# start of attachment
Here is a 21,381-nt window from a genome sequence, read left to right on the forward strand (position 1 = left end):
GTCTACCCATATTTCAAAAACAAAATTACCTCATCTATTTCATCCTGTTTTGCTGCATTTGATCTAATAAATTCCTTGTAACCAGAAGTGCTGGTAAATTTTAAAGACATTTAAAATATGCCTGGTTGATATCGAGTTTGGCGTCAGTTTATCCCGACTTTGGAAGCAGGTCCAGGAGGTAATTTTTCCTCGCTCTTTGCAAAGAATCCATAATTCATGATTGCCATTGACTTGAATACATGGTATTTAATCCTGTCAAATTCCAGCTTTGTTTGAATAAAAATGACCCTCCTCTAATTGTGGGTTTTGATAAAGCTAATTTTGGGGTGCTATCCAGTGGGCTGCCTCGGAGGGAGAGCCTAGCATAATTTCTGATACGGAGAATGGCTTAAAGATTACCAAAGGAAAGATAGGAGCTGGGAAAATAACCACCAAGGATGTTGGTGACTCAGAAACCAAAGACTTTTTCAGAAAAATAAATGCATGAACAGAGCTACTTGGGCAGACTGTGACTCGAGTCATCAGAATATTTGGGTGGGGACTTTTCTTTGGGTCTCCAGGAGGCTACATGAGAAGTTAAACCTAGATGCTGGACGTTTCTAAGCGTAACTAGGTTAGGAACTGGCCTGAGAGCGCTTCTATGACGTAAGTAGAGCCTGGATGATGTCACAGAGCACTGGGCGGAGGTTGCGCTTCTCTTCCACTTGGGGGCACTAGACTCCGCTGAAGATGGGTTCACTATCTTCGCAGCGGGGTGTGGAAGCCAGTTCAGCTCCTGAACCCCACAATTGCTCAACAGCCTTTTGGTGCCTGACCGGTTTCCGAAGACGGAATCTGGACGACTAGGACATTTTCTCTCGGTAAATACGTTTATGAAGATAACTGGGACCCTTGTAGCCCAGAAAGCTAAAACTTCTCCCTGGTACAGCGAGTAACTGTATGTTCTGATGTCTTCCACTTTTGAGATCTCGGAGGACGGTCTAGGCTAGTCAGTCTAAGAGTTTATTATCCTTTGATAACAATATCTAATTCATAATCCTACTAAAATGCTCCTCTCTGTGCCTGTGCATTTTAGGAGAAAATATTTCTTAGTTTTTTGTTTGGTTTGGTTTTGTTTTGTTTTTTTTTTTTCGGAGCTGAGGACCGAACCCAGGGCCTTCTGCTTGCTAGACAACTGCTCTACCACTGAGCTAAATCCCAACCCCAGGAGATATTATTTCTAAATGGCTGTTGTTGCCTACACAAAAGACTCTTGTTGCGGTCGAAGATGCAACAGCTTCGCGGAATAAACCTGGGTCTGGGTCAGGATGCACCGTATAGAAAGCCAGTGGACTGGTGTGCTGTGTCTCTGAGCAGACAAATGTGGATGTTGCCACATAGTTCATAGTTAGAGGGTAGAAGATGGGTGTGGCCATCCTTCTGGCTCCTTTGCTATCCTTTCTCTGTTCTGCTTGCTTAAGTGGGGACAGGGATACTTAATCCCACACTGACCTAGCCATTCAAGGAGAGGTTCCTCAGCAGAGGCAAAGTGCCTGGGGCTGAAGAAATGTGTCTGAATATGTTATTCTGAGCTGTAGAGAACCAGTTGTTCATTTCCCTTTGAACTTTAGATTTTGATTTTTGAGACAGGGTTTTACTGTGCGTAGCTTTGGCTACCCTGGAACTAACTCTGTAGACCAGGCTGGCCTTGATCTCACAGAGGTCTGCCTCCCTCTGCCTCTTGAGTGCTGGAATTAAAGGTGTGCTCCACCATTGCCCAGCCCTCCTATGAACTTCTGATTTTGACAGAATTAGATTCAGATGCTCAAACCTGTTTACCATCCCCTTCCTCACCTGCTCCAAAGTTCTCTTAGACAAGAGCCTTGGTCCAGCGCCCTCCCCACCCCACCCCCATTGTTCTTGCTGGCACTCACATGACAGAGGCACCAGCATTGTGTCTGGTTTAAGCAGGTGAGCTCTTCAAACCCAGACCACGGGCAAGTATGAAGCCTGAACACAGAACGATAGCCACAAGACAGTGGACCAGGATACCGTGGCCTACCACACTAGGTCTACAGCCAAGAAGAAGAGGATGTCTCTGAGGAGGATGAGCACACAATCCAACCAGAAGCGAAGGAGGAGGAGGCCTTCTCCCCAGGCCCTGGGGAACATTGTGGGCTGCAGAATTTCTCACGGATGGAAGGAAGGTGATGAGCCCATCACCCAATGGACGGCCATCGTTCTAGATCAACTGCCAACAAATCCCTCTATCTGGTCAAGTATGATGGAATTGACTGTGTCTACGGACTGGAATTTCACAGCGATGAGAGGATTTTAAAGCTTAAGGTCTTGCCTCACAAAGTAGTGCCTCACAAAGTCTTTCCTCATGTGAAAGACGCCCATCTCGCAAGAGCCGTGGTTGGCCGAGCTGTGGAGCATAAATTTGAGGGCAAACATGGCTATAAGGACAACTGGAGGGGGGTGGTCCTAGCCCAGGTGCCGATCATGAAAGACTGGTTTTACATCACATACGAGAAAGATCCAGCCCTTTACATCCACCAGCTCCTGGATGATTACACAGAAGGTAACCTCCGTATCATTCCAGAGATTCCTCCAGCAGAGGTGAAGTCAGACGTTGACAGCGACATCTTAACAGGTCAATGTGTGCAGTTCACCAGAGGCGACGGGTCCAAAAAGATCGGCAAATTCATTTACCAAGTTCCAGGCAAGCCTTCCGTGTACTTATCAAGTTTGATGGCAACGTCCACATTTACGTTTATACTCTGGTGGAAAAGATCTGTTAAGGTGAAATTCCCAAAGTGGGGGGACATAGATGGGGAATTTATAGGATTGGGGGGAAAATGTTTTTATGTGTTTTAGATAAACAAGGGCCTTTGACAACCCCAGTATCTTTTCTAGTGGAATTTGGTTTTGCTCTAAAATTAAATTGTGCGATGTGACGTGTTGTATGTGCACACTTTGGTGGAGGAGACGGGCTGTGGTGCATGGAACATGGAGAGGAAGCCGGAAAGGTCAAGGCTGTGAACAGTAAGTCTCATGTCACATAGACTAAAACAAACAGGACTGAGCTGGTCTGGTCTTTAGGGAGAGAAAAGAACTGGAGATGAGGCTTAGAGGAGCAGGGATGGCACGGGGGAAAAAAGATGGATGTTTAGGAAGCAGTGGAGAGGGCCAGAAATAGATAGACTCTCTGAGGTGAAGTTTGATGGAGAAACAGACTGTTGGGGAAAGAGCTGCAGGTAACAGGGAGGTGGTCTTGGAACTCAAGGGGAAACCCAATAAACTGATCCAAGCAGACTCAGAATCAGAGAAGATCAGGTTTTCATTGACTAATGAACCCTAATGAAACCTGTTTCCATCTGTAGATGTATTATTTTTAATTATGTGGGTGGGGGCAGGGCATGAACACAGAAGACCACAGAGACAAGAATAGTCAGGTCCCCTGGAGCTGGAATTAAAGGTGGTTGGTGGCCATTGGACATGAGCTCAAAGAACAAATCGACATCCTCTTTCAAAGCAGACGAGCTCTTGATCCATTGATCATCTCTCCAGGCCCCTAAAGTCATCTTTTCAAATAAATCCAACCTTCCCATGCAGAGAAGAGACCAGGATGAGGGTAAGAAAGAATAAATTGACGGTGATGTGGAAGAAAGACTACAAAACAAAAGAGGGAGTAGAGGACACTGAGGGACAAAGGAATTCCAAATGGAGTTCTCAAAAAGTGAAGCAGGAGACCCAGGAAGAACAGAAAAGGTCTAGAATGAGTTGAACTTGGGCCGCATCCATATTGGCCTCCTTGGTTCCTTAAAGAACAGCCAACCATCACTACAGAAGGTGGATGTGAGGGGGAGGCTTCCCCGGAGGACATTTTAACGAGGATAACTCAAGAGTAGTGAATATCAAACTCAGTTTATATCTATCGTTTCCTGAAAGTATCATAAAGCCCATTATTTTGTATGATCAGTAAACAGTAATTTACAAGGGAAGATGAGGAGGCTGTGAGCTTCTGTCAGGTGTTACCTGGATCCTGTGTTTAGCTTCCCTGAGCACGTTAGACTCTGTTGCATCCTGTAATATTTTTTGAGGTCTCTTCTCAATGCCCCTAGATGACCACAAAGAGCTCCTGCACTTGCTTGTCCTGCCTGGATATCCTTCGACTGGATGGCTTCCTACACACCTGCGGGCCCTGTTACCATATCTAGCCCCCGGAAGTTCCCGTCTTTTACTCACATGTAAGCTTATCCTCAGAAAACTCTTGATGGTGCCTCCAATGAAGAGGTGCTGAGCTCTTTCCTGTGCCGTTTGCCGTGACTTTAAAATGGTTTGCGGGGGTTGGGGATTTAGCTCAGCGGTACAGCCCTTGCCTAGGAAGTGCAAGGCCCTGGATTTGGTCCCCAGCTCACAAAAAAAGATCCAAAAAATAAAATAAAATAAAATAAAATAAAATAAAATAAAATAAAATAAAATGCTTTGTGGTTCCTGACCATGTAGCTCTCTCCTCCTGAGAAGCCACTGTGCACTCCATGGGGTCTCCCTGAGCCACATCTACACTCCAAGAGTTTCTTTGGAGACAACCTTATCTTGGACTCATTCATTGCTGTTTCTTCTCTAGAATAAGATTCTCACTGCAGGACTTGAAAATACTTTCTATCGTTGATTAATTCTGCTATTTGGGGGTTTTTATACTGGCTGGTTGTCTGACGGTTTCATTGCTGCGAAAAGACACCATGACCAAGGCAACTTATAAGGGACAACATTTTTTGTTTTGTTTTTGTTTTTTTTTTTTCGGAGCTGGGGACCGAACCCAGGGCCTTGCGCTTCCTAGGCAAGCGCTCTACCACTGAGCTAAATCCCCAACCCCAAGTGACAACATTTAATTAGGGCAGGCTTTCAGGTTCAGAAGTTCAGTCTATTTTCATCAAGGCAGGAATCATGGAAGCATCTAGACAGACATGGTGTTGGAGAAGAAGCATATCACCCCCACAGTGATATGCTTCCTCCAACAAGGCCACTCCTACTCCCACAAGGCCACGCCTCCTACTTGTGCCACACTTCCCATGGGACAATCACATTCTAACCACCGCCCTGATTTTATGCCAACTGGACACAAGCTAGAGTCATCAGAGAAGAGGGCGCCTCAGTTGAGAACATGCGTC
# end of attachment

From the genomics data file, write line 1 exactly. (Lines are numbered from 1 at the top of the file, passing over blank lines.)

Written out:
Here is a 21,381-nt window from a genome sequence, read left to right on the forward strand (position 1 = left end):